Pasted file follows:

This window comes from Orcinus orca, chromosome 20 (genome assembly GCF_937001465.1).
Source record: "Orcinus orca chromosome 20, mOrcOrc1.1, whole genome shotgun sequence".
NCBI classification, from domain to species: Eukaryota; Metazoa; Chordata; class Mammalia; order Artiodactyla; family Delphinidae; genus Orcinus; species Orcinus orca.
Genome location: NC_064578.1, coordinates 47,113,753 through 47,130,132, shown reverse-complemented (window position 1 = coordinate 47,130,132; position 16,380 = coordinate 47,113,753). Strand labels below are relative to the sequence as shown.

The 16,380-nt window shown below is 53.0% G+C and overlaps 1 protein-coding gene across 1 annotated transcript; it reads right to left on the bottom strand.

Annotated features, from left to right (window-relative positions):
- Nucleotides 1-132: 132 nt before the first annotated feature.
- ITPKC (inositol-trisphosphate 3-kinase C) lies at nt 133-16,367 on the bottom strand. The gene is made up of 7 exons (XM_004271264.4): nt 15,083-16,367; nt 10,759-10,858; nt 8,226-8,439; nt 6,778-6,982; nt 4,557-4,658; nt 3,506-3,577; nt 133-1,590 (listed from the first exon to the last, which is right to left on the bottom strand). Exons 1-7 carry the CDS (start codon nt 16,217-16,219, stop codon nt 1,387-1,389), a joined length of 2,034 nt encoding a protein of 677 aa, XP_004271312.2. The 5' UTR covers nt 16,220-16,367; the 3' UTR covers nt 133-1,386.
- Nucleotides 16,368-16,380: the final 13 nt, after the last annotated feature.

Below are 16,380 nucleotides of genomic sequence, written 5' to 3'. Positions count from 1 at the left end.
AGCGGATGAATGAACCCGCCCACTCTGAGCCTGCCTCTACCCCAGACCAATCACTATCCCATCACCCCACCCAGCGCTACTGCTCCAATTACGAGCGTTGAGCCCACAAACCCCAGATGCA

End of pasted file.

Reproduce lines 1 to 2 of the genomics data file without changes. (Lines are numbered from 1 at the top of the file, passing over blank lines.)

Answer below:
This window comes from Orcinus orca, chromosome 20 (genome assembly GCF_937001465.1).
Source record: "Orcinus orca chromosome 20, mOrcOrc1.1, whole genome shotgun sequence".